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Mum's Guide To Romford Blog

Family Safety Week - Hints & Tips

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This week is Family Safety Week. I have asked local business owner Claire, who has a first aid business, to share with us some of the dangers around our homes and to give us tips on how to combat these. 

 

One of the hardest challenges’ parents face is keeping their little ones safe and out of harms way throughout their lives. I have put together a couple of child safety ideas to help us do that.


The Dangers of Washing Tablets

Where do you keep your washing tablets?

If the answer is under your sink then please STOP to read.

These lovely pretty coloured gems do wonders for getting our little one’s clothes lovely and clean BUT… they can be incredibly dangerous to babies and children.

To a small child, gel or liquid washing detergent capsules look a lot like sweets or toys – all soft, shiny, squidgy and brightly coloured. But if you swallow one, bite into one or even pop it in your hands, you risk poisoning or serious burns to the skin, eyes and throat.

It’s thought over 100 children a year are taken to hospital after biting or swallowing gel capsules used in washing machines and dishwashers. That’s why we should all avoid leaving detergent capsules under the sink or anywhere else within a child’s reach.

Always seek medical advice if your baby or child does come into contact with a liquid or gel detergent.


Children's Dummies

Children’s dummies (also known as soothers and pacifiers) can be an absolute godsend for some parents.
Modern dummies are safe to use, can easily be sterilised and the mouth shield prevents your baby from choking on, or swallowing the teat.
It’s possible using a dummy at the start of a sleep also reduces the risk of SIDS. But the evidence isn’t strong and not all experts agree that dummies should be promoted, so make your own choice.

Dummies can easily become germ-ridden and their use is linked to increased risk of ear and stomach infections. Keep germs away by being super switched on with hygiene – sterilise dummies daily. Never put a dummy in your own mouth to ‘clean it’.  Mouths are full of bacteria, so it’s the worst thing you could do!

It’s is also so important that these dummies are not only cleaned daily but also checked carefully for and splits or tears. As you can see from this photo, if the teat becomes detached from the base, even if it’s just cracked a little, it could pose a very serious choking hazard for a baby


 

Blind Cords

It can take only 20 seconds for a toddler to die from strangulation if they get tangled in a blind cord.

Why do blind cords pose such a risk?
Research indicates that most accidental deaths involving blind cords happen in the bedroom and occur in children between 16 months and 36 months old, with the majority (more than half) happening at around 23 months.

These toddlers are mobile, but their heads still weigh proportionately more than their bodies compared to adults and their muscular control is not yet fully developed, which makes them more prone to be unable to free themselves if they become entangled.

In addition, toddlers’ windpipes have not yet fully developed and are smaller and less rigid than those of adults and older children. This means that they suffocate far more quickly if their necks are constricted.

As with drowning, toddlers can be strangled quickly and quietly by looped cords with carers in close proximity, potentially unaware of what is happening.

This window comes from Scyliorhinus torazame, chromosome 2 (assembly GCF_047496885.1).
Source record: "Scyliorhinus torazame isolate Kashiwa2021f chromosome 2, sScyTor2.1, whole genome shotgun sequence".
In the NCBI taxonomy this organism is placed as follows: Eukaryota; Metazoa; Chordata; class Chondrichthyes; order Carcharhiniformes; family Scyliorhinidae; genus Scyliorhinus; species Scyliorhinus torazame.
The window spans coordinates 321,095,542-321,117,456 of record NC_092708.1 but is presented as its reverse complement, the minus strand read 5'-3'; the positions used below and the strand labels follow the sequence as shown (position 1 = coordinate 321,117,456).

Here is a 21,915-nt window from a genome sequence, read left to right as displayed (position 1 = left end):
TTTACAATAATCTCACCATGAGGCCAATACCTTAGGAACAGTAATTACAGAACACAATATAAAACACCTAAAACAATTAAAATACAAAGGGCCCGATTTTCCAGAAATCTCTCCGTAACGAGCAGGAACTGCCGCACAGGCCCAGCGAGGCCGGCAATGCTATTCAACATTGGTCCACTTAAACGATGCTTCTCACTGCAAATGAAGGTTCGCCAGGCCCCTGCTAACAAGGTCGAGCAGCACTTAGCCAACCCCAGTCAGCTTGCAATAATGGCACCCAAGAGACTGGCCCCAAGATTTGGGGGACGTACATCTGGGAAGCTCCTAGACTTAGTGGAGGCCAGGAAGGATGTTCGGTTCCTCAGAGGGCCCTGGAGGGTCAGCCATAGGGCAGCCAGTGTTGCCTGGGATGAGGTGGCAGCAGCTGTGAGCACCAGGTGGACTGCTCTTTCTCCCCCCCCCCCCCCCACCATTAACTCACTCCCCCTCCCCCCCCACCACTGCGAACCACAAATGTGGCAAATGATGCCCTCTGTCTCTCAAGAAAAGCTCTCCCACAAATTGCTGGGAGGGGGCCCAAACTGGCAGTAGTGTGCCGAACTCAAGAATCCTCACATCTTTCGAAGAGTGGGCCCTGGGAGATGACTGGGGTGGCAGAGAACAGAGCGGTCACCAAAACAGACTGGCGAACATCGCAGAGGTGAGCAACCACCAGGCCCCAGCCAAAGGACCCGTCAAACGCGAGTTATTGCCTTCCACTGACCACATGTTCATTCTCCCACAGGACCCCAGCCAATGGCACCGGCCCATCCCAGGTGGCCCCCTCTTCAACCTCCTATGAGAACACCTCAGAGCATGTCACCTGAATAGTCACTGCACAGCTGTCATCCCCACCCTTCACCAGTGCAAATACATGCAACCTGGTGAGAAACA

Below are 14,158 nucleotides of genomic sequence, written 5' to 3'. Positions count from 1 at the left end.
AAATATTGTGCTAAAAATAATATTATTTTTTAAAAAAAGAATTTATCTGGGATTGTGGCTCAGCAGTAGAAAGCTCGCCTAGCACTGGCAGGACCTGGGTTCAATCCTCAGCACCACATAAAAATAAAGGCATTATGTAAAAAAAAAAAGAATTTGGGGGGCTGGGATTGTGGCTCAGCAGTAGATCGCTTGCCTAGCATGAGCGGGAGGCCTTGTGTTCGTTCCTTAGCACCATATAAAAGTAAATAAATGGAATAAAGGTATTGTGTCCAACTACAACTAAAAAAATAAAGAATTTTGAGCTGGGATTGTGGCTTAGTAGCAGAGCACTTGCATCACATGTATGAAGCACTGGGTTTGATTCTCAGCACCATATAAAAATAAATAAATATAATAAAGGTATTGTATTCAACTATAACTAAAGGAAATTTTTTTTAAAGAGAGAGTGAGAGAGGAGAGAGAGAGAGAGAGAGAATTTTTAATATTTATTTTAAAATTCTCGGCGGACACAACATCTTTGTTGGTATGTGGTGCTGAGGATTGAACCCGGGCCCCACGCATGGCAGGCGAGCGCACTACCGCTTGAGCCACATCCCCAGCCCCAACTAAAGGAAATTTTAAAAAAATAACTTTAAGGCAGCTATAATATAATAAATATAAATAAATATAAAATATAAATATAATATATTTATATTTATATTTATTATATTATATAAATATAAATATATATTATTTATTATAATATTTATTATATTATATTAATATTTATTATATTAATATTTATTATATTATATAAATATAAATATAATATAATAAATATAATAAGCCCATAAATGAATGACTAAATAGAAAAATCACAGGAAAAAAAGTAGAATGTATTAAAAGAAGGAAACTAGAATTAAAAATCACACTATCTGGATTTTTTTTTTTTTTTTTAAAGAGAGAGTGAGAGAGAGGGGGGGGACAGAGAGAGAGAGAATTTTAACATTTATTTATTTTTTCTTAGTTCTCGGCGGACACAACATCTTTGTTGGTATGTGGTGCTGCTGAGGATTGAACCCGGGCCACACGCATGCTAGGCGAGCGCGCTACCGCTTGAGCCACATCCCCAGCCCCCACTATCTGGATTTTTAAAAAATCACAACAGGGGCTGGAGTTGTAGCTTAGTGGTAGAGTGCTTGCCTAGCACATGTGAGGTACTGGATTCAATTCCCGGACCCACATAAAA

To reduce the risk posed by looped cords, including blind cords, cords should be kept out of the reach of children.

Make it safe!

  • Install blinds that do not have a cord, particularly in a child’s bedroom
  • Do not place a child’s cot, bed, playpen or highchair near a window
  • Pull cords on curtains and blinds should be kept short and kept out of reach
  • Tie up the cords or use one of the many cleats, cord tidies, clips or ties that are available
  • Do not hang toys or objects that could be a hazard on the cot or bed
  • Don’t hang drawstring bags where a small child could get their head through the loop of the drawstring.

 


Baby Proofing – Bathroom Ideas

 

  • Put a non-slip mat in the bathroom
  • Install a toilet lid lock
  • Keep medicines and cleaning products locked away and out of reach
  • Use window locks
  • Fill the bath just enough to cover your baby’s legs (between 5cm and 7.5cm of water)
  • Use warm, not hot water (do elbow test or use a thermometer to make water 35 degrees c to 37 degrees c
  • Run cold water into the bath first, and then add the hot
  • Don’t be distracted by your phone
  • Never leave your baby in the bath unsupervised, not even for a few seconds
  • Take extra care lifting your slippery baby out of the bath
  • Enjoy the special bonding time.
     

A little about me

I own and run Daisy First Aid West Essex.  I offer fun and fear-free first aid courses designed specifically for parents and child carers. In a two-hour class, which takes place in your own home or local venue, the world of emergency first aid unfolds, as parents, grandparents and care givers interact and learn the skills you need to save a life and to treat the most common accidents and emergencies. Babies and breastfeeding are very welcome too. If you are interested in taking one of my paediatric first aid courses, please contact me on [email protected] 

The family first aid classes are accredited by CPD Standards Office and cover the content below;

  • Treatment of an unconscious casualty
  • Recovery Positions
  • Shock
  • Resuscitation & CPR
  • Choking
  • Head injuries
  • Fever
  • Febrile Seizures
  • Bleeding
  • Burns
  • Fractures
  • Anaphylaxis
  • Meningitis
  • Other Childhood conditions.

 

 

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